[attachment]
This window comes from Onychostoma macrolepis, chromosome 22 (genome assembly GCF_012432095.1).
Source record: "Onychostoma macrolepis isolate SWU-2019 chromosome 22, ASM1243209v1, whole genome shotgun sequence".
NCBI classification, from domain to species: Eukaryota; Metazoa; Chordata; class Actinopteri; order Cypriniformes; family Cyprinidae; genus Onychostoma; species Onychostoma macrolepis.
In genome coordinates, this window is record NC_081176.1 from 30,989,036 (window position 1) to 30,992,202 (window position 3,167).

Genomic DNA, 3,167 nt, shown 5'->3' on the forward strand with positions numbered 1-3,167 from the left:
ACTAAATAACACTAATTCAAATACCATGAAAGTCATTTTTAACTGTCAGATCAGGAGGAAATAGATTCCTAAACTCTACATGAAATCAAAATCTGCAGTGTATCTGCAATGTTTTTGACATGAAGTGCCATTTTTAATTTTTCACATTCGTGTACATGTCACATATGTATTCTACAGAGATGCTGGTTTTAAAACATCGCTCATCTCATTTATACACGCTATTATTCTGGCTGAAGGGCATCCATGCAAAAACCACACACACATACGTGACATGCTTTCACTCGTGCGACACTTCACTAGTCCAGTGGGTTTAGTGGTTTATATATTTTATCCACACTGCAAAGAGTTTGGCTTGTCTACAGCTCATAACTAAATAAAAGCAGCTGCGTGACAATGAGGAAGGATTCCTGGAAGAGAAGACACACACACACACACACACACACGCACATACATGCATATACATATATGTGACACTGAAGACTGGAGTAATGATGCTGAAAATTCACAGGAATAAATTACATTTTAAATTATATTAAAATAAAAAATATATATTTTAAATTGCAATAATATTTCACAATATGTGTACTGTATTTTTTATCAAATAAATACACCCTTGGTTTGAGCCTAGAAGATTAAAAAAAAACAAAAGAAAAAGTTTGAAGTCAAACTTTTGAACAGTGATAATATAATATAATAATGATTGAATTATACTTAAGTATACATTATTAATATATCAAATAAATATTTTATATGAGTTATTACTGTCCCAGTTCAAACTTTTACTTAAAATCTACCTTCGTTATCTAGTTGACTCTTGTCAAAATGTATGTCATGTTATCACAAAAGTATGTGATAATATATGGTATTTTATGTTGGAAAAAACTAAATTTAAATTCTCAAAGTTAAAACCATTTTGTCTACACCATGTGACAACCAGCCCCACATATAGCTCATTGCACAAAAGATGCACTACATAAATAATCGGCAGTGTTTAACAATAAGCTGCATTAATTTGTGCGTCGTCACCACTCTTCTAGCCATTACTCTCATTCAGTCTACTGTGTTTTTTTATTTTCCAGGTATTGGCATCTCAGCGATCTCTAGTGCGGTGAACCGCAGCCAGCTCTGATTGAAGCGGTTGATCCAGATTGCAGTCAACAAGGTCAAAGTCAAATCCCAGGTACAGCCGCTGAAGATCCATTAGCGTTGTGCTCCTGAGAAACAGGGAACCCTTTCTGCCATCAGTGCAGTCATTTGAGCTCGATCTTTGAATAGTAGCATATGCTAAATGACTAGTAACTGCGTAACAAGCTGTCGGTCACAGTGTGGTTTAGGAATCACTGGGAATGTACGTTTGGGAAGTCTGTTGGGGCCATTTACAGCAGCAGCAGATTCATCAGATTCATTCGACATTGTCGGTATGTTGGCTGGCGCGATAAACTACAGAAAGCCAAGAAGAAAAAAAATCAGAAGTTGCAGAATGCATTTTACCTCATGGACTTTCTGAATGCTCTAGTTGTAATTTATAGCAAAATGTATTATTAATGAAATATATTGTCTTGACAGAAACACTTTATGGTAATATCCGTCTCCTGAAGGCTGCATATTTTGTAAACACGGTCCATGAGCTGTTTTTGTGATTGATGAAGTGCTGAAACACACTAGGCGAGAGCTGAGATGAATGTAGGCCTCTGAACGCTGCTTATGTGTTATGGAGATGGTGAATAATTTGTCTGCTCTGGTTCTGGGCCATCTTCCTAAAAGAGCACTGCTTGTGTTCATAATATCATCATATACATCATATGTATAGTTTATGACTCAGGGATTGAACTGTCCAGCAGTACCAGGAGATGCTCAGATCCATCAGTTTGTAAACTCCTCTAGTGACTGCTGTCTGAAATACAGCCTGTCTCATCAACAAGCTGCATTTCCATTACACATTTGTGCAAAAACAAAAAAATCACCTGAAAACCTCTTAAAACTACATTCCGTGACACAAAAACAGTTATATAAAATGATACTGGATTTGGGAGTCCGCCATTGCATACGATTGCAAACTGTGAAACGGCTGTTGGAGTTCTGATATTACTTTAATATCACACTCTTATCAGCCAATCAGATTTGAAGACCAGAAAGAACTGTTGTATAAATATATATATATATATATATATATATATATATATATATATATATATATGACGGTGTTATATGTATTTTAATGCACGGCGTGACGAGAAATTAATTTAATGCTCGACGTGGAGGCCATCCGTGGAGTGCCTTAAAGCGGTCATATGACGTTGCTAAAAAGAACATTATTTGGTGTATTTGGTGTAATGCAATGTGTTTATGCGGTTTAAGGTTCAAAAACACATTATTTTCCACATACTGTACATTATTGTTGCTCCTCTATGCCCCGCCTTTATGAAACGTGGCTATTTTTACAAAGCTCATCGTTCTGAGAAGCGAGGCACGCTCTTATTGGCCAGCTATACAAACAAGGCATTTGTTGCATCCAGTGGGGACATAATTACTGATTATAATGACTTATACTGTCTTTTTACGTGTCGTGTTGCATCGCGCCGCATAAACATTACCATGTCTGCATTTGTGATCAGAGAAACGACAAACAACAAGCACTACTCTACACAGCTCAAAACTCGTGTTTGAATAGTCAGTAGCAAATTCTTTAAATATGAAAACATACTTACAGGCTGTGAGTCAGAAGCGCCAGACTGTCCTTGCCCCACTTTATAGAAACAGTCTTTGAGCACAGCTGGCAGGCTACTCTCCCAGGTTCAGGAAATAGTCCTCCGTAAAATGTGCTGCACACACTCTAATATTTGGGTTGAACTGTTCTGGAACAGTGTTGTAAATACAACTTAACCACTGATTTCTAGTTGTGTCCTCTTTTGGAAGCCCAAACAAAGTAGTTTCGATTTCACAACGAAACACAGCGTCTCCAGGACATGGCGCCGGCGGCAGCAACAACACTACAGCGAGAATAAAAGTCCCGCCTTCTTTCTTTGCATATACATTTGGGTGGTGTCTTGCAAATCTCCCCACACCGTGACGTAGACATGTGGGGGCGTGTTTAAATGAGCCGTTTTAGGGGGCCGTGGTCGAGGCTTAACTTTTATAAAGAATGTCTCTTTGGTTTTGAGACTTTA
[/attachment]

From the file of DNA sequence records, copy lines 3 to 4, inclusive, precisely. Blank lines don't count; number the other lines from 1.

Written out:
NCBI classification, from domain to species: Eukaryota; Metazoa; Chordata; class Actinopteri; order Cypriniformes; family Cyprinidae; genus Onychostoma; species Onychostoma macrolepis.
In genome coordinates, this window is record NC_081176.1 from 30,989,036 (window position 1) to 30,992,202 (window position 3,167).